Charters at a new crossroads: Push past the politics and find a way to grow community-based schools

Updated: May 10, 2019

In 1991, I abandoned a bucolic life upstate to take a job as a science editor at Scholastic. The energy jolt of coming to the city had an immediate and lasting effect, and in the 27 years since my wife and I moved to Queens, I've founded three businesses, two nonprofit organizations and, most consequentially, two charter schools that are focused on what we used to call the "liberal arts."

These two schools — Our World Neighborhood Charter School in LIC and Academy of the City Charter School in Woodside — are my most gratifying adventures as an educator and entrepreneur. Both reflect the dazzling mosaic of western Queens and delight in helping students internalize this legacy to become compassionate world citizens.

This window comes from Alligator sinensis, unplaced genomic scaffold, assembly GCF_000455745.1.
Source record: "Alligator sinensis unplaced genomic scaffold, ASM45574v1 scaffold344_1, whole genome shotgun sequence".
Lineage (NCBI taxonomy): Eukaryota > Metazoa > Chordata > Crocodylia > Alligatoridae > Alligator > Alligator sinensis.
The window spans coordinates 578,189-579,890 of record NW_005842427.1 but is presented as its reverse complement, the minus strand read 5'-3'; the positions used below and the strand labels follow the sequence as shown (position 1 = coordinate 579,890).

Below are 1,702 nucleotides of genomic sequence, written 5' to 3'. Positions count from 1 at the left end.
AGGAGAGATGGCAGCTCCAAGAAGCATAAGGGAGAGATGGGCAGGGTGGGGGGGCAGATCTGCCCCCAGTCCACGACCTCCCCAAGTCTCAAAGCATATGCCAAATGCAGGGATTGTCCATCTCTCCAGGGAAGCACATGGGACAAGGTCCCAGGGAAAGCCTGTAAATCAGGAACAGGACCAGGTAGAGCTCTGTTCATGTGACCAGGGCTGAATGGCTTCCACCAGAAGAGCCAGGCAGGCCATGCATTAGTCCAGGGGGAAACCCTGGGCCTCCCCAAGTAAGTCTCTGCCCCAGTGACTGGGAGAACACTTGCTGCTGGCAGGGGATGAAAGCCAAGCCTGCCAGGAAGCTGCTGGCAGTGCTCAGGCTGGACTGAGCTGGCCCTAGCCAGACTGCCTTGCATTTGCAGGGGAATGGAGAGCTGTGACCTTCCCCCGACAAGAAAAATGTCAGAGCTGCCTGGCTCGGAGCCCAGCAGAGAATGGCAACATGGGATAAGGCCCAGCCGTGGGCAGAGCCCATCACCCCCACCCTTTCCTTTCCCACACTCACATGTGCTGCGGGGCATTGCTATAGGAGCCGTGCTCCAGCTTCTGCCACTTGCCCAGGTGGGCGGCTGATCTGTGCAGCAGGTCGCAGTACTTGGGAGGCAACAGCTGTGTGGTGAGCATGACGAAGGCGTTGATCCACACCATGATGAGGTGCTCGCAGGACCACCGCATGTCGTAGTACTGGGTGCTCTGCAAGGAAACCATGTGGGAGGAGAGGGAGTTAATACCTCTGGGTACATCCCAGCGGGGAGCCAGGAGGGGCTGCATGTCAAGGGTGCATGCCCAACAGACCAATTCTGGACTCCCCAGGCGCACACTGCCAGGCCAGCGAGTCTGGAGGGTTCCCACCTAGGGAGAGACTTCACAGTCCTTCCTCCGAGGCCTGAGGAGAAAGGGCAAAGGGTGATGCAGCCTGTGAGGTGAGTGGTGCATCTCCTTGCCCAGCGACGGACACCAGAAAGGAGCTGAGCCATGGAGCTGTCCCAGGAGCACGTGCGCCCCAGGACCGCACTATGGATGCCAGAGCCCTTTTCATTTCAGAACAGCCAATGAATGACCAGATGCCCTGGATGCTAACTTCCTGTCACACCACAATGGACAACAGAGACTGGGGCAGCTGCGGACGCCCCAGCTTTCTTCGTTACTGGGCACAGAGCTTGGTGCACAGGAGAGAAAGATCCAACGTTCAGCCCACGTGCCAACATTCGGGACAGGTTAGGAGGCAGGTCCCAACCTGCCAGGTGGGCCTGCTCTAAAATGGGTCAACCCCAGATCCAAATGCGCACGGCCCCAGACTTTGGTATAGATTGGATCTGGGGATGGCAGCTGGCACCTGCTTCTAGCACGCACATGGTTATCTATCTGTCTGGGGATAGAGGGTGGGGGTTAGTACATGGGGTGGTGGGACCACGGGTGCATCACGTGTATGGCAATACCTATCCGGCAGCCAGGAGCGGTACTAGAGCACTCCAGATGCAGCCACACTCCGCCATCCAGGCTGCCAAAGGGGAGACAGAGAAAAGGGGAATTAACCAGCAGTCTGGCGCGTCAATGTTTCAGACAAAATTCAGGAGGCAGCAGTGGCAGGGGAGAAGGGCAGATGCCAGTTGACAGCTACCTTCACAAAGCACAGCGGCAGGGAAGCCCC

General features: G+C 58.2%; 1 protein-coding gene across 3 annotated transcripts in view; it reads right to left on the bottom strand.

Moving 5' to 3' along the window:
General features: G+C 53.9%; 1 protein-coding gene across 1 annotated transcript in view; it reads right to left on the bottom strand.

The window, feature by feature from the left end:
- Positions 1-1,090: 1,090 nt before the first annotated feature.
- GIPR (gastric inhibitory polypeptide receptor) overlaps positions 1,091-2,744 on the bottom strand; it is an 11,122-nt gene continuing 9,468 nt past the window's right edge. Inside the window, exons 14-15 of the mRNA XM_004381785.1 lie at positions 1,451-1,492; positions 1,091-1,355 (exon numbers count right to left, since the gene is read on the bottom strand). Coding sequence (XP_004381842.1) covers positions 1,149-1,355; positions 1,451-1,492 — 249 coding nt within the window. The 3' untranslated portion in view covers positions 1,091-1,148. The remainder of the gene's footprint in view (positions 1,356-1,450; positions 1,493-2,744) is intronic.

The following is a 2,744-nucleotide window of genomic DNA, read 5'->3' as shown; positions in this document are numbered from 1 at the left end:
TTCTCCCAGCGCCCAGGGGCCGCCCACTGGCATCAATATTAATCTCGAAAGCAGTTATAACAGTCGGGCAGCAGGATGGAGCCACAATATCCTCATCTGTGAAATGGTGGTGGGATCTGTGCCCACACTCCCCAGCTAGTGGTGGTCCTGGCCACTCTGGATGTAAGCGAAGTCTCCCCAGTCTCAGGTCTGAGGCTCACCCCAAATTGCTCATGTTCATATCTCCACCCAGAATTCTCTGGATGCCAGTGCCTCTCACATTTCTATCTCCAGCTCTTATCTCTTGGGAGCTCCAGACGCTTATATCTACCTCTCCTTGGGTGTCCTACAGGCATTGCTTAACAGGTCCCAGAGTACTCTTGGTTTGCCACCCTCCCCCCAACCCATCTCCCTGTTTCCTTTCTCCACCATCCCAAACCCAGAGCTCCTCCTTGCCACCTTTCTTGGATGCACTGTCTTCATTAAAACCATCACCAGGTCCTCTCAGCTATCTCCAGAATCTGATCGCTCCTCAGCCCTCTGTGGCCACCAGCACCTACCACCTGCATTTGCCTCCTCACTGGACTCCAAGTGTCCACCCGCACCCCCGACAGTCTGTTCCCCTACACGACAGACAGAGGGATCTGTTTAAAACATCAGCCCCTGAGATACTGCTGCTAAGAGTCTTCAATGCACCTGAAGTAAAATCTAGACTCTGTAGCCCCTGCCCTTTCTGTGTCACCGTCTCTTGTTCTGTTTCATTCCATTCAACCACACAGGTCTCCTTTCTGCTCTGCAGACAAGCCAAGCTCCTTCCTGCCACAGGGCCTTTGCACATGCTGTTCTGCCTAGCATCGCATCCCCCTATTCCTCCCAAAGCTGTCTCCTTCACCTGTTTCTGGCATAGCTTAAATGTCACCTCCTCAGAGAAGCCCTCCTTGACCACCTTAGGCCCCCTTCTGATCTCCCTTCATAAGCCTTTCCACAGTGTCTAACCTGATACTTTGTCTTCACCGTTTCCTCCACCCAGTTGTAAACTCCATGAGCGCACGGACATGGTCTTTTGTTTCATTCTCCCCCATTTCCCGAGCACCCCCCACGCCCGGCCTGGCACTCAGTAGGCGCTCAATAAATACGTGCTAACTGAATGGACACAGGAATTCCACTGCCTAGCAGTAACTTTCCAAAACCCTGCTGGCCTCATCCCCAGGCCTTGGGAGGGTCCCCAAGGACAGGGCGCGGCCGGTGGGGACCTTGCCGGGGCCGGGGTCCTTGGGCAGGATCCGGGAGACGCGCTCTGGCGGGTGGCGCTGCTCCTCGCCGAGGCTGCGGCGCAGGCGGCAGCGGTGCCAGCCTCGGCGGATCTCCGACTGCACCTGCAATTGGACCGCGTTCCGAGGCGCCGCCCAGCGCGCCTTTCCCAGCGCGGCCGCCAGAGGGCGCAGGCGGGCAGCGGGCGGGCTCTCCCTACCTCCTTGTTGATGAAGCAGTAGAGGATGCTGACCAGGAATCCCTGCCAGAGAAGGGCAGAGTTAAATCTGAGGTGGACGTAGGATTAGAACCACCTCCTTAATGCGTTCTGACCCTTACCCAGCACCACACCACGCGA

Both schools have solid leadership, community and parent representation on their governing boards and programming that is about as "progressive" as possible given the obligations of their charter contracts to produce high outcomes on tests. The schools are highly regarded, highly sought and, consequently, both have depressingly long wait lists of students who were not selected in the lotteries.

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